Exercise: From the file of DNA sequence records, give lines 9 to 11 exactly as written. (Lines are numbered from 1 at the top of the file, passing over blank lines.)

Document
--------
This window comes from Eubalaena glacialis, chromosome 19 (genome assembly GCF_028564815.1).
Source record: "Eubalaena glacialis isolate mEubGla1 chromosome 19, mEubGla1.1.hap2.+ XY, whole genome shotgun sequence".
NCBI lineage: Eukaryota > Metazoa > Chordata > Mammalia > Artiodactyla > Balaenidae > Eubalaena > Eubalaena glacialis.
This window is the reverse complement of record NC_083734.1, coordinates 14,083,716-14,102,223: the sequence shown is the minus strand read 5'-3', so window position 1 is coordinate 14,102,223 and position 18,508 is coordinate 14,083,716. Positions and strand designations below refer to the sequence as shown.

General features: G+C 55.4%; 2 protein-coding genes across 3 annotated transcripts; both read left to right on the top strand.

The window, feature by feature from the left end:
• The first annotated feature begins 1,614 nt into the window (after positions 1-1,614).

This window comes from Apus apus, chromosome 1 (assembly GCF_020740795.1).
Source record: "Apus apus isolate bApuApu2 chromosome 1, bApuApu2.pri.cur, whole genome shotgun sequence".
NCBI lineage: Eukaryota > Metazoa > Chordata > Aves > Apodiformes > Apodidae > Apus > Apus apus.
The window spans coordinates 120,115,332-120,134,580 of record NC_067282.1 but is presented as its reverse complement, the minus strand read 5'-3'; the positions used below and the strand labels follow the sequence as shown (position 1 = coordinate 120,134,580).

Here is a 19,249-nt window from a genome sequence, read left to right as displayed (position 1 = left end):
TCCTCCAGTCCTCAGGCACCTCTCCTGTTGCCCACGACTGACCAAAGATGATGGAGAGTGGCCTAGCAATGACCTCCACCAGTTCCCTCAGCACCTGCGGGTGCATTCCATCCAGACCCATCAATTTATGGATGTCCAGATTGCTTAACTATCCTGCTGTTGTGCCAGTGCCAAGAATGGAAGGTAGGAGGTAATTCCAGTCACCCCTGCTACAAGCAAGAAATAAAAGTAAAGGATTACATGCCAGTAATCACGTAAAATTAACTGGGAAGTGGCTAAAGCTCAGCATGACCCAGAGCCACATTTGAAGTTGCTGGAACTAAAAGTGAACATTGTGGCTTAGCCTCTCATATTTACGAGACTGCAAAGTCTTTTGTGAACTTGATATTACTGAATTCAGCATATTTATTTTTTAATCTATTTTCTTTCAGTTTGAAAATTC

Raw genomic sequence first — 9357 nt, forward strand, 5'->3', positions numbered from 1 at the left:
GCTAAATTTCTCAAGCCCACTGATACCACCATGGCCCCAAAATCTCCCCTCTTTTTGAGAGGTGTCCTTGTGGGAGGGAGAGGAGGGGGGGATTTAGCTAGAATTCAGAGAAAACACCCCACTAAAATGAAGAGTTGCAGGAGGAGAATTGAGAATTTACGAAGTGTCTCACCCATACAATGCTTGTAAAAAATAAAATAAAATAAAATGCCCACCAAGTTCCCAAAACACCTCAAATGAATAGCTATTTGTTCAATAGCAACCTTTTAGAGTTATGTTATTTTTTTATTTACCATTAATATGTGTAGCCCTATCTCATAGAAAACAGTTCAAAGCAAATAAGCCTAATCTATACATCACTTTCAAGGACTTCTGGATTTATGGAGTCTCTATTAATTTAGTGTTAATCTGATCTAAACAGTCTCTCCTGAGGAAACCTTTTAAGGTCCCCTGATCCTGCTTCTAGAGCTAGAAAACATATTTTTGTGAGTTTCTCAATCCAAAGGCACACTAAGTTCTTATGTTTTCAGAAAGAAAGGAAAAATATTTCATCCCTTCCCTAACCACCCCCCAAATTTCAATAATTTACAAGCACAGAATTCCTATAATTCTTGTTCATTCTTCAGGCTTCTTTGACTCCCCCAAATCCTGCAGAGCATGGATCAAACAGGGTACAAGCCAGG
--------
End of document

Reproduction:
Source record: "Apus apus isolate bApuApu2 chromosome 1, bApuApu2.pri.cur, whole genome shotgun sequence".
NCBI lineage: Eukaryota > Metazoa > Chordata > Aves > Apodiformes > Apodidae > Apus > Apus apus.
The window spans coordinates 120,115,332-120,134,580 of record NC_067282.1 but is presented as its reverse complement, the minus strand read 5'-3'; the positions used below and the strand labels follow the sequence as shown (position 1 = coordinate 120,134,580).